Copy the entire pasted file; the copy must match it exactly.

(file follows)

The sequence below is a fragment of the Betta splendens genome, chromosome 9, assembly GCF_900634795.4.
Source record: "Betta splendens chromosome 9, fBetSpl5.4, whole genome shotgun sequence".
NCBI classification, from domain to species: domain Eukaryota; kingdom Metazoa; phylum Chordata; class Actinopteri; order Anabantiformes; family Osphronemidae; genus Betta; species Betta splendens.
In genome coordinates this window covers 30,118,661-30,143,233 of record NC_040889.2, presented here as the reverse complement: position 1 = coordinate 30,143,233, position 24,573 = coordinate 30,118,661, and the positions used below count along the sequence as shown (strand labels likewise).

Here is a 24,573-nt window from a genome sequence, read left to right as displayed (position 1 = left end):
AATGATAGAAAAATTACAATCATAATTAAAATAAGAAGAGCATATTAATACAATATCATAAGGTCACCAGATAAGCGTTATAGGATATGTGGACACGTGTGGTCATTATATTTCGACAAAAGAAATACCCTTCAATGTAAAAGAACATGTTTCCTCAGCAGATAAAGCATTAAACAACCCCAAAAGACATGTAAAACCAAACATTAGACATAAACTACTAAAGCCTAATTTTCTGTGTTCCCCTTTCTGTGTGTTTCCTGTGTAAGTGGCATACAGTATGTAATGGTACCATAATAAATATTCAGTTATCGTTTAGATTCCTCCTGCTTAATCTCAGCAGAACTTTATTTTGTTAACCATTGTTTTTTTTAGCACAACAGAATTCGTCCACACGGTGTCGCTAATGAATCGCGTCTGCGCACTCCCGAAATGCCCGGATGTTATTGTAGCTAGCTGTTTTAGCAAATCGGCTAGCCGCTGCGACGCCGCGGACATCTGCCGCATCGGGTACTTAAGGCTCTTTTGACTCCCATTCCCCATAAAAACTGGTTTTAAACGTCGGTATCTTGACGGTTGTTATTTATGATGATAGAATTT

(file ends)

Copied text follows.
The sequence below is a fragment of the Betta splendens genome, chromosome 9, assembly GCF_900634795.4.
Source record: "Betta splendens chromosome 9, fBetSpl5.4, whole genome shotgun sequence".
NCBI classification, from domain to species: domain Eukaryota; kingdom Metazoa; phylum Chordata; class Actinopteri; order Anabantiformes; family Osphronemidae; genus Betta; species Betta splendens.
In genome coordinates this window covers 30,118,661-30,143,233 of record NC_040889.2, presented here as the reverse complement: position 1 = coordinate 30,143,233, position 24,573 = coordinate 30,118,661, and the positions used below count along the sequence as shown (strand labels likewise).

Here is a 24,573-nt window from a genome sequence, read left to right as displayed (position 1 = left end):
AATGATAGAAAAATTACAATCATAATTAAAATAAGAAGAGCATATTAATACAATATCATAAGGTCACCAGATAAGCGTTATAGGATATGTGGACACGTGTGGTCATTATATTTCGACAAAAGAAATACCCTTCAATGTAAAAGAACATGTTTCCTCAGCAGATAAAGCATTAAACAACCCCAAAAGACATGTAAAACCAAACATTAGACATAAACTACTAAAGCCTAATTTTCTGTGTTCCCCTTTCTGTGTGTTTCCTGTGTAAGTGGCATACAGTATGTAATGGTACCATAATAAATATTCAGTTATCGTTTAGATTCCTCCTGCTTAATCTCAGCAGAACTTTATTTTGTTAACCATTGTTTTTTTTAGCACAACAGAATTCGTCCACACGGTGTCGCTAATGAATCGCGTCTGCGCACTCCCGAAATGCCCGGATGTTATTGTAGCTAGCTGTTTTAGCAAATCGGCTAGCCGCTGCGACGCCGCGGACATCTGCCGCATCGGGTACTTAAGGCTCTTTTGACTCCCATTCCCCATAAAAACTGGTTTTAAACGTCGGTATCTTGACGGTTGTTATTTATGATGATAGAATTT